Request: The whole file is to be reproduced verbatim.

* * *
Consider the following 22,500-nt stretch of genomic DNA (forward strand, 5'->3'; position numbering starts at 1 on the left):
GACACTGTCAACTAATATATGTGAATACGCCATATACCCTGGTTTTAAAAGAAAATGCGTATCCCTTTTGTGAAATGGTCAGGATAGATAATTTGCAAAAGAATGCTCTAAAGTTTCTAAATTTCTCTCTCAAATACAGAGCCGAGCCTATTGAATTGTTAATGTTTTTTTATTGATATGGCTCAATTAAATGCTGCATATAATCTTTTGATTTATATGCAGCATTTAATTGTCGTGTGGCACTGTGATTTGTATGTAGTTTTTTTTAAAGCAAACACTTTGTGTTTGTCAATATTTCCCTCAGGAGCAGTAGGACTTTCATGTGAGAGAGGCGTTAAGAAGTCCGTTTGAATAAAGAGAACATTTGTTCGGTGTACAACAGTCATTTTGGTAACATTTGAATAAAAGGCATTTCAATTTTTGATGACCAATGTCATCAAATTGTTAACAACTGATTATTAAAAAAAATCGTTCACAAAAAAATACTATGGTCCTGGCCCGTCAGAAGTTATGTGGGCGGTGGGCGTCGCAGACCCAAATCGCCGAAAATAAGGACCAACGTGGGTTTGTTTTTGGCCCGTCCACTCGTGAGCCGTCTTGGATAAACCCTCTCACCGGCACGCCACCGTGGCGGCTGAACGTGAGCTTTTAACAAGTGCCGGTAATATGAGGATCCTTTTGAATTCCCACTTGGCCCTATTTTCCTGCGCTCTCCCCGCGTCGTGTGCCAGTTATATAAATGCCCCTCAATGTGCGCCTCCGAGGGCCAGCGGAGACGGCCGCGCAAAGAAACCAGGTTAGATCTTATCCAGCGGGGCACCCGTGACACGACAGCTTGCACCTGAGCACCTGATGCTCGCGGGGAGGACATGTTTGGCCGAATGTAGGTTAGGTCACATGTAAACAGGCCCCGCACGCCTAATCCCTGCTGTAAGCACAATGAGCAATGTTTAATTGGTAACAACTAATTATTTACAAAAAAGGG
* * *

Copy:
Consider the following 22,500-nt stretch of genomic DNA (forward strand, 5'->3'; position numbering starts at 1 on the left):
GACACTGTCAACTAATATATGTGAATACGCCATATACCCTGGTTTTAAAAGAAAATGCGTATCCCTTTTGTGAAATGGTCAGGATAGATAATTTGCAAAAGAATGCTCTAAAGTTTCTAAATTTCTCTCTCAAATACAGAGCCGAGCCTATTGAATTGTTAATGTTTTTTTATTGATATGGCTCAATTAAATGCTGCATATAATCTTTTGATTTATATGCAGCATTTAATTGTCGTGTGGCACTGTGATTTGTATGTAGTTTTTTTTAAAGCAAACACTTTGTGTTTGTCAATATTTCCCTCAGGAGCAGTAGGACTTTCATGTGAGAGAGGCGTTAAGAAGTCCGTTTGAATAAAGAGAACATTTGTTCGGTGTACAACAGTCATTTTGGTAACATTTGAATAAAAGGCATTTCAATTTTTGATGACCAATGTCATCAAATTGTTAACAACTGATTATTAAAAAAAATCGTTCACAAAAAAATACTATGGTCCTGGCCCGTCAGAAGTTATGTGGGCGGTGGGCGTCGCAGACCCAAATCGCCGAAAATAAGGACCAACGTGGGTTTGTTTTTGGCCCGTCCACTCGTGAGCCGTCTTGGATAAACCCTCTCACCGGCACGCCACCGTGGCGGCTGAACGTGAGCTTTTAACAAGTGCCGGTAATATGAGGATCCTTTTGAATTCCCACTTGGCCCTATTTTCCTGCGCTCTCCCCGCGTCGTGTGCCAGTTATATAAATGCCCCTCAATGTGCGCCTCCGAGGGCCAGCGGAGACGGCCGCGCAAAGAAACCAGGTTAGATCTTATCCAGCGGGGCACCCGTGACACGACAGCTTGCACCTGAGCACCTGATGCTCGCGGGGAGGACATGTTTGGCCGAATGTAGGTTAGGTCACATGTAAACAGGCCCCGCACGCCTAATCCCTGCTGTAAGCACAATGAGCAATGTTTAATTGGTAACAACTAATTATTTACAAAAAAGGG